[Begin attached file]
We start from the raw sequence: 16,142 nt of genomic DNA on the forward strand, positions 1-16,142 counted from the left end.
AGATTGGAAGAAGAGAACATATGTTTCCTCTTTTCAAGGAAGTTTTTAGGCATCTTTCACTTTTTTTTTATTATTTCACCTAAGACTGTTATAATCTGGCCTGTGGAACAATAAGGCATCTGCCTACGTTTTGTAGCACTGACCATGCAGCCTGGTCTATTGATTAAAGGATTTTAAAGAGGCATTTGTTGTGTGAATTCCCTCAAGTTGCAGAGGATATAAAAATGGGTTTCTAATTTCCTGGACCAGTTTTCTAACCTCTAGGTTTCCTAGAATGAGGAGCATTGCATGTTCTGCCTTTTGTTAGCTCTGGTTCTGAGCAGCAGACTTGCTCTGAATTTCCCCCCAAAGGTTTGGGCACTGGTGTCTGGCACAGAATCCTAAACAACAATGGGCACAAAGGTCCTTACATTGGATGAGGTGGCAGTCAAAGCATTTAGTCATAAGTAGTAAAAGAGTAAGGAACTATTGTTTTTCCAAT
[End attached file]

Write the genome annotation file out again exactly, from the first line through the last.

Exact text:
We start from the raw sequence: 16,142 nt of genomic DNA on the forward strand, positions 1-16,142 counted from the left end.
AGATTGGAAGAAGAGAACATATGTTTCCTCTTTTCAAGGAAGTTTTTAGGCATCTTTCACTTTTTTTTTATTATTTCACCTAAGACTGTTATAATCTGGCCTGTGGAACAATAAGGCATCTGCCTACGTTTTGTAGCACTGACCATGCAGCCTGGTCTATTGATTAAAGGATTTTAAAGAGGCATTTGTTGTGTGAATTCCCTCAAGTTGCAGAGGATATAAAAATGGGTTTCTAATTTCCTGGACCAGTTTTCTAACCTCTAGGTTTCCTAGAATGAGGAGCATTGCATGTTCTGCCTTTTGTTAGCTCTGGTTCTGAGCAGCAGACTTGCTCTGAATTTCCCCCCAAAGGTTTGGGCACTGGTGTCTGGCACAGAATCCTAAACAACAATGGGCACAAAGGTCCTTACATTGGATGAGGTGGCAGTCAAAGCATTTAGTCATAAGTAGTAAAAGAGTAAGGAACTATTGTTTTTCCAAT